Our Common Responsibility in Ending Neglected Tropical Diseases (NTDs)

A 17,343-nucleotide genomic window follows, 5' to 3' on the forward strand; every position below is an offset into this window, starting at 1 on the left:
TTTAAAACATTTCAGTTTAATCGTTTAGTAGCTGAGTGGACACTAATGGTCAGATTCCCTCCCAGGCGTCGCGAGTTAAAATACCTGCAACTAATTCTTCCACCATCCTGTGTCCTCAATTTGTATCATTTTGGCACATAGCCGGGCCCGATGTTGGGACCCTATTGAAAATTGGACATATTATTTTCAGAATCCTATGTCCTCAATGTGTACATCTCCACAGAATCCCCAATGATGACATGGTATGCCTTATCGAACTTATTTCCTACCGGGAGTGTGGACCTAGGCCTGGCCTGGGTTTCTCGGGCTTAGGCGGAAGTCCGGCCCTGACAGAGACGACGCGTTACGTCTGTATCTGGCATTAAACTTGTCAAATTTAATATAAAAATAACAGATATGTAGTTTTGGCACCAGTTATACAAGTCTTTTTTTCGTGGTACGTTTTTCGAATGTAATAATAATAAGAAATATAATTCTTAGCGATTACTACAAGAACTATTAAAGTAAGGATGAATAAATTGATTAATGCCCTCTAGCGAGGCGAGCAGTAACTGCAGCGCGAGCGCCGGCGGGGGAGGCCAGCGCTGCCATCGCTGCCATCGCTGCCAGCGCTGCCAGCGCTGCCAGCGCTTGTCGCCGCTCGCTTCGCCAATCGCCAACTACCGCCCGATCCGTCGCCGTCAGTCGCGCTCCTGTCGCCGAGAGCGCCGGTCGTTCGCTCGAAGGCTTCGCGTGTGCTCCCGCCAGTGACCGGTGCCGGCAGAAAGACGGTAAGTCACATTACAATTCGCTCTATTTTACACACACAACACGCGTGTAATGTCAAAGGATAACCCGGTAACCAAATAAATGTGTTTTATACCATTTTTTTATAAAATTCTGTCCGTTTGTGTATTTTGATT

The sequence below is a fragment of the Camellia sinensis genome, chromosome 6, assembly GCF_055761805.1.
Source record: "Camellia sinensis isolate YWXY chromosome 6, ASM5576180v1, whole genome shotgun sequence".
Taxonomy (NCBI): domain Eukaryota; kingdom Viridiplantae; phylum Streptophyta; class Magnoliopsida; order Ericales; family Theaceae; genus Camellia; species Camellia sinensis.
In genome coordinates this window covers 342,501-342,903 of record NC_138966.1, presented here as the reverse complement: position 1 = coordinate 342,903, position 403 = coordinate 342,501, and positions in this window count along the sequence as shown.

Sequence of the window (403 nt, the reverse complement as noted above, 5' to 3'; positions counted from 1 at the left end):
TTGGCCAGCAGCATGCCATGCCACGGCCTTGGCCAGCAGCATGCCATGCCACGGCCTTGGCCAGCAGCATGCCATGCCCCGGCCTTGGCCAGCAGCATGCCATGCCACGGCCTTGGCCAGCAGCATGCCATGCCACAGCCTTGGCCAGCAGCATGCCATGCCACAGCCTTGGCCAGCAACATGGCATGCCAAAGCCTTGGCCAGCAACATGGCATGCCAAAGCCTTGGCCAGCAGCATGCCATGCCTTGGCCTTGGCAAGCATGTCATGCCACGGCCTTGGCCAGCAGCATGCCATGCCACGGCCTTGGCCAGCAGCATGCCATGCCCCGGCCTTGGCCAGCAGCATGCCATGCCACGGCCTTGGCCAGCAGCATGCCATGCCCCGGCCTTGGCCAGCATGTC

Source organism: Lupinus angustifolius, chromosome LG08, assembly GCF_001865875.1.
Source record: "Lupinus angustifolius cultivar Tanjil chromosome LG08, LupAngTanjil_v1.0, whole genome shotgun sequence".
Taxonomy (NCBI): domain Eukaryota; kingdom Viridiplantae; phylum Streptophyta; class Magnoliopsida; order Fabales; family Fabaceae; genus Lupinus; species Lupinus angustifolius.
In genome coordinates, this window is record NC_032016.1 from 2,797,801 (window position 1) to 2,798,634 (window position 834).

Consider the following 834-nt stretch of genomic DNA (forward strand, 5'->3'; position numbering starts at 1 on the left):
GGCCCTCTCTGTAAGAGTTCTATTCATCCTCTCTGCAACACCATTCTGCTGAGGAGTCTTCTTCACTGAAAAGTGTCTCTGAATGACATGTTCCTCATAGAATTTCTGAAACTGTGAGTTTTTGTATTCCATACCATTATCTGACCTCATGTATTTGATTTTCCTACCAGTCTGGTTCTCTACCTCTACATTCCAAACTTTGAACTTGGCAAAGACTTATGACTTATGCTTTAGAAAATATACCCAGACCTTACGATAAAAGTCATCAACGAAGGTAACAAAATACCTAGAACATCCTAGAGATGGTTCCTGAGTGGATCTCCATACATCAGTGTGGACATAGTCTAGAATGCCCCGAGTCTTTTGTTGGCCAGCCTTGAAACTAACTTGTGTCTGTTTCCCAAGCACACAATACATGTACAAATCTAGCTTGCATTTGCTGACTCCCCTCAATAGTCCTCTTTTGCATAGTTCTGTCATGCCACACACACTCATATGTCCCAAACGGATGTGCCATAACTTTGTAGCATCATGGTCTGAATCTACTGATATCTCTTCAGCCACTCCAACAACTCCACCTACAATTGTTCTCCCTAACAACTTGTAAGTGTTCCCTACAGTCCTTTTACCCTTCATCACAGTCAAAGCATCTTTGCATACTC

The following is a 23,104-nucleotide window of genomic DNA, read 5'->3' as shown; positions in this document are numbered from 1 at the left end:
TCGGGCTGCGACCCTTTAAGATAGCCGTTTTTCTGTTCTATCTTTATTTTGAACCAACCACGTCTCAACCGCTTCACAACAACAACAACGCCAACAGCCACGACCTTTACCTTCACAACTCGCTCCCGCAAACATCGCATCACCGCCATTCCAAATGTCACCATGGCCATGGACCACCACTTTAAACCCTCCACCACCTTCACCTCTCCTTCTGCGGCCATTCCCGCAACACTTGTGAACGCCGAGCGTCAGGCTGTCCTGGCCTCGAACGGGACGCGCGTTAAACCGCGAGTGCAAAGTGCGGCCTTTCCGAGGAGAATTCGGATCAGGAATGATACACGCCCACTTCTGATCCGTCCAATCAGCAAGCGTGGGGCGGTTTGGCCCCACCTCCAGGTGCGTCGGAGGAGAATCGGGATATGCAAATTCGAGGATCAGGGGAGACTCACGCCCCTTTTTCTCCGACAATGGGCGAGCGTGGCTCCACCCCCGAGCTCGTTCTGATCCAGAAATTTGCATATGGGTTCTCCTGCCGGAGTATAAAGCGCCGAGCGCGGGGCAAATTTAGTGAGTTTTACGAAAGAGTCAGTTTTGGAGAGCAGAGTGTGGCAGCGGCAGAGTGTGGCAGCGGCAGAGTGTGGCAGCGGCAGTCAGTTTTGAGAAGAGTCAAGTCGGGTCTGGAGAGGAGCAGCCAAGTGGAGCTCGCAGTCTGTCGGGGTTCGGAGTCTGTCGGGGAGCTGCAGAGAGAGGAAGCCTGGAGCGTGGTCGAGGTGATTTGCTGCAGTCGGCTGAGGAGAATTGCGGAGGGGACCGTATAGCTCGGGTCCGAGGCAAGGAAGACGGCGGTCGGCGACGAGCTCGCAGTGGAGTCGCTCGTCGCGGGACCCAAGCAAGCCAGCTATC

“Muasya is a 13 year old boy and a class seven (7) student hailing from Kitui County in the Eastern Region of Kenya. In November 2019, he fell ill and as usual the nearby clinic was at his disposal. He went to the facility, got diagnosed with malaria and left the hospital with antimalarials in hand. On this day he was lucky to get medication at the hospital and went home in high spirits. He got started on his medication but five days down the line he wasn’t feeling any better. He went to seek further counsel the following week at the Sub-County Hospital where he was assessed and referred for further investigations at the premier referral hospital in the country, Kenyatta National Hospital (KNH) in December 2019. From the first visit to the hospital to June 2020, Muasya had done a series of lab tests ranging from blood tests, liver function tests and even had a bone marrow biopsy on the last visit in June. This whole time, Muasya had been suffering from Visceral Leishmaniasis (VL) one of the neglected tropical diseases but unfortunately, due to low clinical suspicion he was not able to get the requisite care in a timely manner and thus had taken a break from his schooling. Luckily, COVID-19 set in and schools were closed so he didn’t lose much on that front. On the contrary, he had lost precious time playing with his friends, supporting his family at home and drained the family resources in his care.”